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The 1970s was a decade of increased public awareness of conservation issues. ACF's approach to campaigning became more strategic, active and independent and in 1973, our well-known magazine Habitat was launched.
The decade had an impressive start, with ACF and the Australian Academy of Science organising the first ever national environmental education conference in Australia. ACF’s education officer, Alan Reid, addressed students at the conference.
In 1970, the campaign to protect large areas of the Mallee in Victoria was resolved in favour of conservation. Another key ACF campaign opposed mining the Koongarra uranium deposit, located on Aboriginal land and surrounded by Kakadu National Park. ACF objected to 277 applications for mining leases.
Sadly in 1972, the remote and beautiful Lake Pedder in Tasmania was obliterated by a hydroelectric scheme. A group of ACF members, angered by the organisation's failure to speak out in opposition to the flooding of Lake Pedder, worked to bring about internal change.
At this time, ACF Council’s main areas of focus were nature conservation, forests and land management, and energy and resources
In 1973, Gough Whitlam, then prime minister of Australia, launched the first issue of Habitat, now ACF's well-known magazine. Prince Phillip, president of ACF from 1971 to 1976, wrote:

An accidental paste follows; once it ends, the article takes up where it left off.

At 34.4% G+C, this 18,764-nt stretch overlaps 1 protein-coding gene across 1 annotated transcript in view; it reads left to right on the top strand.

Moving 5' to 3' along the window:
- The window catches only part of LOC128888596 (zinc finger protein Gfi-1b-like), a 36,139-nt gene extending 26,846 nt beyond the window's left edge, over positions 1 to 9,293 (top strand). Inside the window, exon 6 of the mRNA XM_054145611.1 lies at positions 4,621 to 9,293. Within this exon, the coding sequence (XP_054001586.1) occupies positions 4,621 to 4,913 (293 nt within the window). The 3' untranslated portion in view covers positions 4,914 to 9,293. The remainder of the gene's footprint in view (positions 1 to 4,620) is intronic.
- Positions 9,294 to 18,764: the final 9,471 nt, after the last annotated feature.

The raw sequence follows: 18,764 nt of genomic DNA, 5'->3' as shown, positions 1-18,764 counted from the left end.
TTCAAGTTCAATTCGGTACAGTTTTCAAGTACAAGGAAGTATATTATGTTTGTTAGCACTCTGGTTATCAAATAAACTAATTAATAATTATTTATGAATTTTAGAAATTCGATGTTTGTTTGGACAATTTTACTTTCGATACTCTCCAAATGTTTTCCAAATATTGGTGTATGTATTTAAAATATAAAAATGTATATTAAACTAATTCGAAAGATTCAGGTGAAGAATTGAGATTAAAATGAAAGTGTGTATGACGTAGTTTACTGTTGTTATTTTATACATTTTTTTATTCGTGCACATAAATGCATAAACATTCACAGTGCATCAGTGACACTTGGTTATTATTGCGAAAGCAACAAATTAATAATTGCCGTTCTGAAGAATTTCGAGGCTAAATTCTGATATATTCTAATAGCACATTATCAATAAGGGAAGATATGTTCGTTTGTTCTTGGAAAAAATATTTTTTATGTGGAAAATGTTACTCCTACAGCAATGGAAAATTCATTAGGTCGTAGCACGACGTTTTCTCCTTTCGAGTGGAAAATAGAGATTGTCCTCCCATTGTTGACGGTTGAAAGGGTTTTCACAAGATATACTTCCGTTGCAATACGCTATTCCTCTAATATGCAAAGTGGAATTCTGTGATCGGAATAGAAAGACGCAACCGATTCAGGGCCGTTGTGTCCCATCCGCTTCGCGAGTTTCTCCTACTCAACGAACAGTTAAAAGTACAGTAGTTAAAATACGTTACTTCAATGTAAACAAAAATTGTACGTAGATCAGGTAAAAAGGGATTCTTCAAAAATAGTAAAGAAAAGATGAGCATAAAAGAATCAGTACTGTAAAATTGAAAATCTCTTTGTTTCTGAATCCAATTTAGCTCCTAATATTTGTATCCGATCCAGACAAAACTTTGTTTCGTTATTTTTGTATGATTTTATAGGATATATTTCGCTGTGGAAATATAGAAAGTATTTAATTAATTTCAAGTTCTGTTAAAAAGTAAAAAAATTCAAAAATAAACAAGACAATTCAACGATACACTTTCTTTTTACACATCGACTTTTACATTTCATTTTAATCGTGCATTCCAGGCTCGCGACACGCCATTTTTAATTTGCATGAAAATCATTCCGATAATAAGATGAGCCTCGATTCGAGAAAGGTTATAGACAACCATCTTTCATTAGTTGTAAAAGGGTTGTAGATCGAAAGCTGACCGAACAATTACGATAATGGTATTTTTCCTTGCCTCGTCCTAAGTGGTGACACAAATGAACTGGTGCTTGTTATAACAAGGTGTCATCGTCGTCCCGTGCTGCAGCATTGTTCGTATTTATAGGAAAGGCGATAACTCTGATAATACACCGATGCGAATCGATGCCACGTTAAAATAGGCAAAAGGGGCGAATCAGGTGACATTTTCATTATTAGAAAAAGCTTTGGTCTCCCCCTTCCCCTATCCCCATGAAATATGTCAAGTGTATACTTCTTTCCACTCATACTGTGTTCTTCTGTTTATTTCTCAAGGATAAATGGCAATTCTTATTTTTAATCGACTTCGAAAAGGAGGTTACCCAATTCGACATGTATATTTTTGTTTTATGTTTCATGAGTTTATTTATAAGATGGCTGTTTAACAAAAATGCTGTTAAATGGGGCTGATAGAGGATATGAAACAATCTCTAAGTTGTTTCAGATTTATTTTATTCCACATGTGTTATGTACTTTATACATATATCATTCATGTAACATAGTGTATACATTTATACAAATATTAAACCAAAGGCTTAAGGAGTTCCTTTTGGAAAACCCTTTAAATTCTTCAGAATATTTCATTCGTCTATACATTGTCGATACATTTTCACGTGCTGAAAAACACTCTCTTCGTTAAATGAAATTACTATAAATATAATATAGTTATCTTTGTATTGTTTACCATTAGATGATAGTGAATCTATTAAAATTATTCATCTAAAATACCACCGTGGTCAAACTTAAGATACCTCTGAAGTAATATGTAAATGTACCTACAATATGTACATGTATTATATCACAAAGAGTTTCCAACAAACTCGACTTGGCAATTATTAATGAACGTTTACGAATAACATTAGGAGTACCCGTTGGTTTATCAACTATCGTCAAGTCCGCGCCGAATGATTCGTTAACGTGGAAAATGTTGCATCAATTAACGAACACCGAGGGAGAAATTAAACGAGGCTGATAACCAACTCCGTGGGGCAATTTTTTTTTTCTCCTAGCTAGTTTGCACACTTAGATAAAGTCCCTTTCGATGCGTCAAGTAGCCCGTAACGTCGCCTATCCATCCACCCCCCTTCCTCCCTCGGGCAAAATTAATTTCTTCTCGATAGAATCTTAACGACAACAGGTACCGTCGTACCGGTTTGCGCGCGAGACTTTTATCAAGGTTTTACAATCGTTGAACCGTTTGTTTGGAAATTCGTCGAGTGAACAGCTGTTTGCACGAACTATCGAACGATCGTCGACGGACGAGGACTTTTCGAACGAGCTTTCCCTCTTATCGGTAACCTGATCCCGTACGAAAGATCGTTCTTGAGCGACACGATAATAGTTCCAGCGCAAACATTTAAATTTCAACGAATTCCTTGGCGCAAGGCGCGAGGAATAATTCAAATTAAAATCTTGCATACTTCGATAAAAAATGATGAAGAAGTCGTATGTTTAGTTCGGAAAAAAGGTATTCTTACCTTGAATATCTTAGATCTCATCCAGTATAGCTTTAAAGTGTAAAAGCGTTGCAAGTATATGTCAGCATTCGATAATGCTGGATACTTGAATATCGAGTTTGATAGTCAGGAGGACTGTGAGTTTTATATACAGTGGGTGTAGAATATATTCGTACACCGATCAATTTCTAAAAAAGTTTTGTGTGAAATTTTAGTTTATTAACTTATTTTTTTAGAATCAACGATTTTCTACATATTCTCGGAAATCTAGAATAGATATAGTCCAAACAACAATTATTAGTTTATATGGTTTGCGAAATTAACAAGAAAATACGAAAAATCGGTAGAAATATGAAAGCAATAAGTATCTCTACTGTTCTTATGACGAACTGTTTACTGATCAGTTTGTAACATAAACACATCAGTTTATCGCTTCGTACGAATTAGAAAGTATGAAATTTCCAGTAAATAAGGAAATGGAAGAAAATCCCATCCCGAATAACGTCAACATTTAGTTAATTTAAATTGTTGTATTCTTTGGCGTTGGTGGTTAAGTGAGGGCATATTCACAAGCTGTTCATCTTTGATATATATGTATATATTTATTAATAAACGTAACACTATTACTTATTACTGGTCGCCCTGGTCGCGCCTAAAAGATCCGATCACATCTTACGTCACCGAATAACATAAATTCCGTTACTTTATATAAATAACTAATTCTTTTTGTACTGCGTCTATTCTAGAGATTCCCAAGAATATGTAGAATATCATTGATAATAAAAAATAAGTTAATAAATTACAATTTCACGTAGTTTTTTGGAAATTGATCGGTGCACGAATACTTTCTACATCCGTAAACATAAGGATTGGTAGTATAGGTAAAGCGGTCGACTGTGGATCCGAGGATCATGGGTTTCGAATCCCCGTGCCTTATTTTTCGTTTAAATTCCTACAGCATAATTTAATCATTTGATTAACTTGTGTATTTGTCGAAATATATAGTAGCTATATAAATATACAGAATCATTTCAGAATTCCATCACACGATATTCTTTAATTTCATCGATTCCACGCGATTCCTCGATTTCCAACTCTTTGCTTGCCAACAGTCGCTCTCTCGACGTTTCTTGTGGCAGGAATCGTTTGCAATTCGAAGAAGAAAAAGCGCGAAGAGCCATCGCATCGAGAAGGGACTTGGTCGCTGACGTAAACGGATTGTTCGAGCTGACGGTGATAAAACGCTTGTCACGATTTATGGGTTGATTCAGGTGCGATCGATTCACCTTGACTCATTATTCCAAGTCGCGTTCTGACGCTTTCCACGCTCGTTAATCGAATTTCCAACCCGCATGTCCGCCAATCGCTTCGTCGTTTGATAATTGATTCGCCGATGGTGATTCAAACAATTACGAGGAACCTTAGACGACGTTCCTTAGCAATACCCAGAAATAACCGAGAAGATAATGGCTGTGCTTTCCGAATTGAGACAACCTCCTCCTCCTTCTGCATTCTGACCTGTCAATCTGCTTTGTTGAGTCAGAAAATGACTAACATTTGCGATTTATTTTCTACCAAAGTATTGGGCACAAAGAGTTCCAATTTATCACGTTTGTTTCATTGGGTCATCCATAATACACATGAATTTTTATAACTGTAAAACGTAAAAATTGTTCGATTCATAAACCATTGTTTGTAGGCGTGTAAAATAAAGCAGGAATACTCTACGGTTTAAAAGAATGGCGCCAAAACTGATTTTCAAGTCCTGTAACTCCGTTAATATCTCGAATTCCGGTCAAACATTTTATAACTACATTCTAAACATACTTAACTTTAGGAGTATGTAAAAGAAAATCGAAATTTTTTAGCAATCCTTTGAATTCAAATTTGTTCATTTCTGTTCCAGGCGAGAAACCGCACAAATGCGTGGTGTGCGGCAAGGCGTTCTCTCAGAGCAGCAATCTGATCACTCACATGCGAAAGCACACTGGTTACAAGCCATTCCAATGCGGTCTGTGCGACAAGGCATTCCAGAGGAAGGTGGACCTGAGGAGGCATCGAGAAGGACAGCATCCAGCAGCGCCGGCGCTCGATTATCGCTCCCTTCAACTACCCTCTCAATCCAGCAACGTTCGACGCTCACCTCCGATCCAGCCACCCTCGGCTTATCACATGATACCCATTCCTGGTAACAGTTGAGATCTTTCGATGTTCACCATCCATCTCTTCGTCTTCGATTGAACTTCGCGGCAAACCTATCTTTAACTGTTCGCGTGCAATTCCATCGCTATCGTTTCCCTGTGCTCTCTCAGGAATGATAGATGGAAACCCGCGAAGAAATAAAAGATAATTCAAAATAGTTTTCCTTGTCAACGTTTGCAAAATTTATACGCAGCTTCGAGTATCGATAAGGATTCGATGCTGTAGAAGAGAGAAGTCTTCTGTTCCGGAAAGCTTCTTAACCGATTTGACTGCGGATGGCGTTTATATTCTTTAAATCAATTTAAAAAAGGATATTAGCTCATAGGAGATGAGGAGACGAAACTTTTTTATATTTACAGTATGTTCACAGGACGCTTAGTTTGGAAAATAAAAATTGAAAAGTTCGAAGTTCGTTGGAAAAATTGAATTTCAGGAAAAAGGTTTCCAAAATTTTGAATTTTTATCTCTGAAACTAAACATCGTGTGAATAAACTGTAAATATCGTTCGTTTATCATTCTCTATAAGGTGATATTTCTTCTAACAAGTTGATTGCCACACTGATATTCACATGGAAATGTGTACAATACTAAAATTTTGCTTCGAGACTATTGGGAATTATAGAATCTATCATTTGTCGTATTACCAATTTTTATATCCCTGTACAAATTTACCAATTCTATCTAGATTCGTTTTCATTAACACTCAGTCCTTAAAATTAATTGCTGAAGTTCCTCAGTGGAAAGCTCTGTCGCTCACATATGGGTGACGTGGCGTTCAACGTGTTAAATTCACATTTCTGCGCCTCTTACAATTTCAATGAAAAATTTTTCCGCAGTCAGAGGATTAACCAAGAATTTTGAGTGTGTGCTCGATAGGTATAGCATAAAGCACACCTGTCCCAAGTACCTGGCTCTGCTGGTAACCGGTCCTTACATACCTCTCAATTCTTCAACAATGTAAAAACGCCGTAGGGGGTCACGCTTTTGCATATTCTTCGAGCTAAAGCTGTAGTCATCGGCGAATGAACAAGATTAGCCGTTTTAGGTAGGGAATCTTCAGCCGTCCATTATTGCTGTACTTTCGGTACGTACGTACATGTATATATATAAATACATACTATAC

“Habitat will provide essential news on conservation matters to the public at large”.
ACF pressed the federal government to lead a campaign for a worldwide ban on whaling and for an end to whaling in Australian waters. Thirty thousand supporters responded to a television advertising campaign to 'Save the Whales'. Nine years of vigorous public campaigning later, a moratorium was declared on commercial whaling in 1981.
During this period, Minister for Environment Peter Howson gave ACF a federal government grant of $150,000.
In 1974, Australia signed the World Heritage Convention and ACF proposed World Heritage nominations for areas of great natural and cultural values, beginning with the Great Barrier Reef and Fraser Island. ACF also formed an Antarctic Committee.
The Australian Government enacted the Great Barrier Reef Marine Park Act 1975, which created the Great Barrier Reef Marine Park Authority, and defined what acts were prohibited on the Reef.
There were many more successes in the seventies including:
Throughout the seventies, ACF campaigned against uranium mining. ACF was a principal party at the Fox Inquiry into mining at Ranger in Kakadu and pressed for the creation of a major national park to protect both the natural and cultural values of the area.
Inspired by its new president, Dr Nugget Coombs (1978-79), economist, environmentalist and Indigenous rights activist, ACF moved to support Aboriginal land rights
In 1978, ACF pledged to work collaboratively with the Northern and Central Land Councils.
ACF adopted a number of policies including:
ACF also became increasingly involved in urban issues. ACF councillor and unionist Jack Mundey was the force behind 'green bans' that saw unions withdraw their labour from demolition sites to protect historic urban precincts like The Rocks in Sydney.
Pollution, climate change and population became topics of debate on the pages of Habitat.
The seventies was the decade that ACF consolidated its operations, extended its vision and committed to long-term plans for the achievement of conservation goals.